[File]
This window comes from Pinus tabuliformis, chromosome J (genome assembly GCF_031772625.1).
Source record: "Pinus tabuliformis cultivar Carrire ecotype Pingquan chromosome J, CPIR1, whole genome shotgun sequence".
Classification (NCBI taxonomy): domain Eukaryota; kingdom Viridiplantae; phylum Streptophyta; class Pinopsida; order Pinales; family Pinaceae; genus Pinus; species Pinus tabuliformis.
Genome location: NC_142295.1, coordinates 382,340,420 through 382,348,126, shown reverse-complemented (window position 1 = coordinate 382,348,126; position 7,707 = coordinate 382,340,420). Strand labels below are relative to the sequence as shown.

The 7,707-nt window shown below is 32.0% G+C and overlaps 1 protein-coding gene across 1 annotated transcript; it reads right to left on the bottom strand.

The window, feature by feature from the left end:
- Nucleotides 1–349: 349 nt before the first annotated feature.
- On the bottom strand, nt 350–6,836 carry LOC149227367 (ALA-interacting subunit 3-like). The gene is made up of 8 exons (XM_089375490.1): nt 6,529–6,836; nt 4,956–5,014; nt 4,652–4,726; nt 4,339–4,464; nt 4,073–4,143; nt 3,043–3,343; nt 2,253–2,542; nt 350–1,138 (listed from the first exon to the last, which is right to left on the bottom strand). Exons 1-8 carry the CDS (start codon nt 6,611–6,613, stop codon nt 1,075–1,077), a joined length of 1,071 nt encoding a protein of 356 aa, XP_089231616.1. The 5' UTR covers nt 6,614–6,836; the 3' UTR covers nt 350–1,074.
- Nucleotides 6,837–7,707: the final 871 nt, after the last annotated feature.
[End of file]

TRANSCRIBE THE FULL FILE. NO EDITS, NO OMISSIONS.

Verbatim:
This window comes from Pinus tabuliformis, chromosome J (genome assembly GCF_031772625.1).
Source record: "Pinus tabuliformis cultivar Carrire ecotype Pingquan chromosome J, CPIR1, whole genome shotgun sequence".
Classification (NCBI taxonomy): domain Eukaryota; kingdom Viridiplantae; phylum Streptophyta; class Pinopsida; order Pinales; family Pinaceae; genus Pinus; species Pinus tabuliformis.
Genome location: NC_142295.1, coordinates 382,340,420 through 382,348,126, shown reverse-complemented (window position 1 = coordinate 382,348,126; position 7,707 = coordinate 382,340,420). Strand labels below are relative to the sequence as shown.

The 7,707-nt window shown below is 32.0% G+C and overlaps 1 protein-coding gene across 1 annotated transcript; it reads right to left on the bottom strand.

The window, feature by feature from the left end:
- Nucleotides 1–349: 349 nt before the first annotated feature.
- On the bottom strand, nt 350–6,836 carry LOC149227367 (ALA-interacting subunit 3-like). The gene is made up of 8 exons (XM_089375490.1): nt 6,529–6,836; nt 4,956–5,014; nt 4,652–4,726; nt 4,339–4,464; nt 4,073–4,143; nt 3,043–3,343; nt 2,253–2,542; nt 350–1,138 (listed from the first exon to the last, which is right to left on the bottom strand). Exons 1-8 carry the CDS (start codon nt 6,611–6,613, stop codon nt 1,075–1,077), a joined length of 1,071 nt encoding a protein of 356 aa, XP_089231616.1. The 5' UTR covers nt 6,614–6,836; the 3' UTR covers nt 350–1,074.
- Nucleotides 6,837–7,707: the final 871 nt, after the last annotated feature.